In the last few years there has increasingly been a change in the way gender and sex are talked about, with the idea that gender is not a binary and that people can be on a spectrum. That has led to people calling themselves a variety of names from non-binary, to queer and trans-gender. They have started describing people that are not trans as ‘cis’. What this means is that people born male and female are happy to describe their gender as masculine or feminine (but as I described earlier, gender is socially constructed ideas of what masculinity or femininity look like, they change all the time, and stereotype people, limiting them to a set of behaviours as ‘normal). I would argue that all people are ‘gender fluid’ to a degree. Our behaviour and self view changes.

This idea is regressive because it reinforces a gender binary. Instead of freeing people from having to behave in prescribed ways, it says that if you behave in male ways you could be a man (born in the wrong body) and visa versa.


In clinical psychology and psychiatry, individuals who experienced distress because they did not identify with their biological sex  used to be known as ‘transsexuals’ A diagnosis of ‘transsexualism’ appeared first in DSM-III in 1980. Recently the name of the diagnosis changed to ‘gender dysphoria’ .



The term ‘assigned‘ sex or ‘assigned’ gender is now frequently used, which refers to when a baby is born and it is declared a boy or girl based on the appearance of external genitals. Between 0.018 and 1.7% of the population (dependent on definition https://www.ncbi.nlm.nih.gov/pubmed/12476264) have a ‘intersex‘ condition  which can mean they have genitals that appear male/female when they are the opposite sex.


Gender and Sex are separate from sexuality, which is usually described as heterosexual (being attracted to the opposite sex)  homosexual (being attracted to the same sex so lesbian or gay) or bisexual (attracted to both sexes) with additions in recent years of pansexual and asexual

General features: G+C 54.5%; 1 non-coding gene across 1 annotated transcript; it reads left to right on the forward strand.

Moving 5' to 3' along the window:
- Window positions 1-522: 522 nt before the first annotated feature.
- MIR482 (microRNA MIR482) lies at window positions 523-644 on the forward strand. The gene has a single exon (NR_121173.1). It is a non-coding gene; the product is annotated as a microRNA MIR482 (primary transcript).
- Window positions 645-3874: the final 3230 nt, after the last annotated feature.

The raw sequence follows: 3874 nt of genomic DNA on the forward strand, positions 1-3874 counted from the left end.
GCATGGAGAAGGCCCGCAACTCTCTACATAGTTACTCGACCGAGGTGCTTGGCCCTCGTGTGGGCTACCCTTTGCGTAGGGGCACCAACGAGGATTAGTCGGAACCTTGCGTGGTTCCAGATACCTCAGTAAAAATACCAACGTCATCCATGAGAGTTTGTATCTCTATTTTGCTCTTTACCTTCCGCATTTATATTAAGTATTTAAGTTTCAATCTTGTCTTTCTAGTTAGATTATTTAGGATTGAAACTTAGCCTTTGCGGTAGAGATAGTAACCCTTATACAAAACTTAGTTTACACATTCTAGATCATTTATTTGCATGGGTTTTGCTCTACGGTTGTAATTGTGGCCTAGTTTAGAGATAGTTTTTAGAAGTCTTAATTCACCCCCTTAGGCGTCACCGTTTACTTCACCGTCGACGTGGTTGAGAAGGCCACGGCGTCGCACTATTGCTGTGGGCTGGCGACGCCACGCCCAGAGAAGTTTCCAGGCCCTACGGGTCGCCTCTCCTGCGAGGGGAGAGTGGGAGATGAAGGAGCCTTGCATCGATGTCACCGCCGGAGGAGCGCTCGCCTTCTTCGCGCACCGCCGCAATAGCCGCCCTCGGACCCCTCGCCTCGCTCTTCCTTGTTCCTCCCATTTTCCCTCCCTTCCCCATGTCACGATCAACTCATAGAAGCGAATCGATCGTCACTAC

Also known as LGB minority sexualities are discriminated against globally and face violence and are only now beginning to get equal rights in some areas (like same sex marriage).

Trans people were added to LGB in the late 1980’s, although strictly speaking trans is concerned with biological sex or gender not sexuality. The initialism has widened to include intersex and queer in recent years (LGBTQI) and gender identities appear to be ever increasing


Some people that feel that their gender identity does not match their biological sex (I would argue most of us feel this at times) want their body to resemble the gender/sex they feel more affinity to. There are a number of aesthetic and medical changes they can make


and legally people in the UK can apply for a ‘Gender recognition certificate’ to legally change their sex on their birth certificate to that which matches their preferred gender. In contrast to some systems elsewhere in the world, the Gender Recognition process does not require applicants to be post-operative (so a man can legally be a woman with a functioning penis and testicles, and a woman a man with uterus and breasts-that’s why you’ve seen newspaper articles about men having babies). They need only demonstrate to a Gender Recognition Panel that they have suffered gender dysphoria, have lived as “your new gender” for two years, and intend to continue doing so until death.


“Transgender activists say that the process of legal gender recognition is unnecessarily invasive, humiliating and lengthy. The UK government has proposed to reform the Gender Recognition Act to de-medicalise and speed up the process. The aim is to introduce a process based on self-declaration with no medical gate-keeping.”


So all you would need to do is say you feel like a woman or man to legally change sex. This potentially cause issues in same-sex institutions like prisons


The number of people applying for a GRC has been low (in line with what you would expect for people with dysphoria) but lately things have changed, many more people are identifying as gender non-conforming, non-binary-queer or transgender and correspondingly numbers of people requesting medical treatment to match the gender (sex) they feel more comfortable with. There are several groups that are transitioning more frequently

  • Children
  • Teenagers
  • Middle aged men